Sunday, February 17, 2013

The Original 2K Basketball - NBA Action 98 (Saturn)

NBA Action 98 arrived during the Sega Saturn's final days in the US, and it has become almost entirely forgotten, even by sports fans.  That's very unfortunate, and it's a cruel twist of fate that in 1997, the Sega Sports brand was firing on all cylinders.  Worldwide Soccer 98, World Series Baseball 98, NHL All-Star Hockey 98, and NBA Action 98 are arguably the finest sports games of the 32-bit era.

Sega struggled to find quality software studios for their Sega Sports brand, especially during the Saturn era.  Their fortunes famously turned when they discovered a key Electronic Arts collaborator - Visual Concepts.  VC established their fame with a stunning John Madden Football 94 on the Super NES, and soon began to be groomed by EA to helm the Madden franchise.  Their debut, Madden 96, became an infamous debacle and was eventually cancelled.  This was the only year since 1990 without a John Madden Football title, and shattered the relationship between EA and VC.

In 1997, Sega turned to the developers for their basketball title, and the result is nothing less than stunning.  For a hardware system notorious for its difficulty, NBA Action 98 offers smooth, sharply detailed graphics, fully polygonal arenas and players, animated fans in the crowd, a dynamic camera system, elaborate play-by-play announcers, and a richly complex gameplay system.  Included features: pre-game player introductions, team-specific playbooks, offensive and defensive formations, player trading and "create-a-player," impressive instant replays, and a rock-solid frame rate that never clogs, stutters or slows.  This is a technical marvel for the Sega Saturn, and plays a superb game of basketball.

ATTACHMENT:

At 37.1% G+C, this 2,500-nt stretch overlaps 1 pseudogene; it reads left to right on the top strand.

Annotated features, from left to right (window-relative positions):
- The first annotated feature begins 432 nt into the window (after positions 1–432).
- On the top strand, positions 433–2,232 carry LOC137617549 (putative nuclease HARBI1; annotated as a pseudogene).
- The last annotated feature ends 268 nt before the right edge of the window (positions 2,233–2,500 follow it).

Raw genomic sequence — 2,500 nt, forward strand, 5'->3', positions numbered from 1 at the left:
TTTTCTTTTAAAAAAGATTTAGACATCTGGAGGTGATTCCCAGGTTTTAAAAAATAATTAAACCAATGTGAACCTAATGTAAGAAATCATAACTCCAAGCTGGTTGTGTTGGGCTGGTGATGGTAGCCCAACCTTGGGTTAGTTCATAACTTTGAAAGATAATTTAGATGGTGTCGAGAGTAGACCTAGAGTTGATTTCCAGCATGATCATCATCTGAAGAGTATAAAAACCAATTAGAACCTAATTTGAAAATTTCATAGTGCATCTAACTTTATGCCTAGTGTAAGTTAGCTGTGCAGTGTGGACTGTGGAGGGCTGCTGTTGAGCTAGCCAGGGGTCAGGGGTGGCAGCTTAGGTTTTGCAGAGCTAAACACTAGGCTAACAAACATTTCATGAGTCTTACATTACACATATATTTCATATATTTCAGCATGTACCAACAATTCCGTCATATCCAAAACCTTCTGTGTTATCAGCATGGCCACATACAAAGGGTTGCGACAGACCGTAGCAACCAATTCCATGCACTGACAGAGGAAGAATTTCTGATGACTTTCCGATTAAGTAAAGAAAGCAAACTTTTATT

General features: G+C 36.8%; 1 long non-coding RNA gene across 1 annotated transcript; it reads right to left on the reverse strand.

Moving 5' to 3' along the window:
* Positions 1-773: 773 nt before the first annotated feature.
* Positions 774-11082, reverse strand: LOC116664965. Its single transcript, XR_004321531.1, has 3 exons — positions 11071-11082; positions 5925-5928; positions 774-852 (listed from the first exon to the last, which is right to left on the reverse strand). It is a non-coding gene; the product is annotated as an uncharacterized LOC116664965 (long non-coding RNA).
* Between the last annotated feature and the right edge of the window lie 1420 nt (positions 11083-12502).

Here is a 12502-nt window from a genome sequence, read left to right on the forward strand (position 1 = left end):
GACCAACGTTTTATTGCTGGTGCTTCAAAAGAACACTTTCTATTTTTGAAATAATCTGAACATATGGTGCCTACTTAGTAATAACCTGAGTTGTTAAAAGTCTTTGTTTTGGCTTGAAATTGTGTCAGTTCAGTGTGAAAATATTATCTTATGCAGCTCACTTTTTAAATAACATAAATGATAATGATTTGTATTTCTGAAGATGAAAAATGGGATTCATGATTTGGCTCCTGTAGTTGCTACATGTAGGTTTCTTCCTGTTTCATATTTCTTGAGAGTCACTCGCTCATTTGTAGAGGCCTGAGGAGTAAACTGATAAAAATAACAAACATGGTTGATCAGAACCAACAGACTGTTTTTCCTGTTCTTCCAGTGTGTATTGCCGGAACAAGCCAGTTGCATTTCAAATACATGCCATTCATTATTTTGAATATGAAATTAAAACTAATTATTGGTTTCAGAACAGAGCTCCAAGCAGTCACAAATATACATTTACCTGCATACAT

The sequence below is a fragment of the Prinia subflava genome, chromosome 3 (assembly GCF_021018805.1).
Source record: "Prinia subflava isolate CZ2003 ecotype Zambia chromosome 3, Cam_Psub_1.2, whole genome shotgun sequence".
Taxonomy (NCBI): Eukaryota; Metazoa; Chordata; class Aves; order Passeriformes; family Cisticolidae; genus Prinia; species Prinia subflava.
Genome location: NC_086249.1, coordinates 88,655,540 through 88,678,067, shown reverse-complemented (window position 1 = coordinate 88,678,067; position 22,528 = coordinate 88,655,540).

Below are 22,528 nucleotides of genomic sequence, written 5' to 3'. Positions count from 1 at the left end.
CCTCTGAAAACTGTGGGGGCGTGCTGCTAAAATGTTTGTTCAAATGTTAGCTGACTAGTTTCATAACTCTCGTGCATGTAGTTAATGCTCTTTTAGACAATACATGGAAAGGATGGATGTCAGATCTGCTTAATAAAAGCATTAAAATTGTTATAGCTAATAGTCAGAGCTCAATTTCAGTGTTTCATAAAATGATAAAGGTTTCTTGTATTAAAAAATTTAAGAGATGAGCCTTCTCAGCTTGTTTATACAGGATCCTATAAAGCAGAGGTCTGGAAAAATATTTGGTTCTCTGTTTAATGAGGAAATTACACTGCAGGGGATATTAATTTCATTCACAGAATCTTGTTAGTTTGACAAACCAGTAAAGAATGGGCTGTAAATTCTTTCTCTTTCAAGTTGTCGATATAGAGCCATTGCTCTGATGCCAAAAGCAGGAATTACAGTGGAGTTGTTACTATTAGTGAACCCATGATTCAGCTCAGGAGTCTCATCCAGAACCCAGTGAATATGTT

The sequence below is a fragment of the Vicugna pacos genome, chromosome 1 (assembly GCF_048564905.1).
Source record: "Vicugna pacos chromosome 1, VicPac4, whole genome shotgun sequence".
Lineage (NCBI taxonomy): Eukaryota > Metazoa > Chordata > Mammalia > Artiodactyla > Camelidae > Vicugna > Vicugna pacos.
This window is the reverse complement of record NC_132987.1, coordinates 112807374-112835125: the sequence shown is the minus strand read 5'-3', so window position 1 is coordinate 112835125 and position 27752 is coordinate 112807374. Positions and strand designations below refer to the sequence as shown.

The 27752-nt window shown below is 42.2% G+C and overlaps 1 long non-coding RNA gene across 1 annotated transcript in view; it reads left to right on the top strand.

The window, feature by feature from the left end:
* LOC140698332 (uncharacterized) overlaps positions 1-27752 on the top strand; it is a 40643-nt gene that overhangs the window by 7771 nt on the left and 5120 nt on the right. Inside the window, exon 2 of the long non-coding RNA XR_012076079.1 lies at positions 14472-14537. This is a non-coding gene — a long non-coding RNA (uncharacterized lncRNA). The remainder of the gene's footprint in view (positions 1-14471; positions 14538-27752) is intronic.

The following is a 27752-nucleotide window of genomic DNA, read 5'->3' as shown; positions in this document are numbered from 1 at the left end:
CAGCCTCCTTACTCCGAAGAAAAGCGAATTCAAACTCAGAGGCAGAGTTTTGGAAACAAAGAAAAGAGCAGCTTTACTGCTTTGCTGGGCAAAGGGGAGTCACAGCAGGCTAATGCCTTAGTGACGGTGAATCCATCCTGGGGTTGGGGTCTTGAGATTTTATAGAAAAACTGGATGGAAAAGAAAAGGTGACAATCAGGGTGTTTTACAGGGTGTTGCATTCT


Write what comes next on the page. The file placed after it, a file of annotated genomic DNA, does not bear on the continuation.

It's very easy to think of NBA Action 98 as a test run for NBA2K on the Sega Dreamcast in 1999.  The gameplay is virtually identical, and it's exciting to see where the 2K series began.  We are also reminded just how slowly sports video games evolve these days, if they evolve at all.  I honestly can't remember the last sports game that felt fresh, or innovative, or revolutionary, other than Nintendo's Wii Sports.  Visual Concepts sports games felt fresh.  These guys were hungry, desperate to prove themselves and leave their mark.  And they certainly succeeded.

I don't know how many people are willing to spend time on NBA Action 98, when the rest of the 2K series is readily available.  But I think it's important for fans to see where it all began, and appreciate the sheer challenge of creating such a beast from scratch.

Here's a gameplay video to enjoy.  See if this does anything for you:

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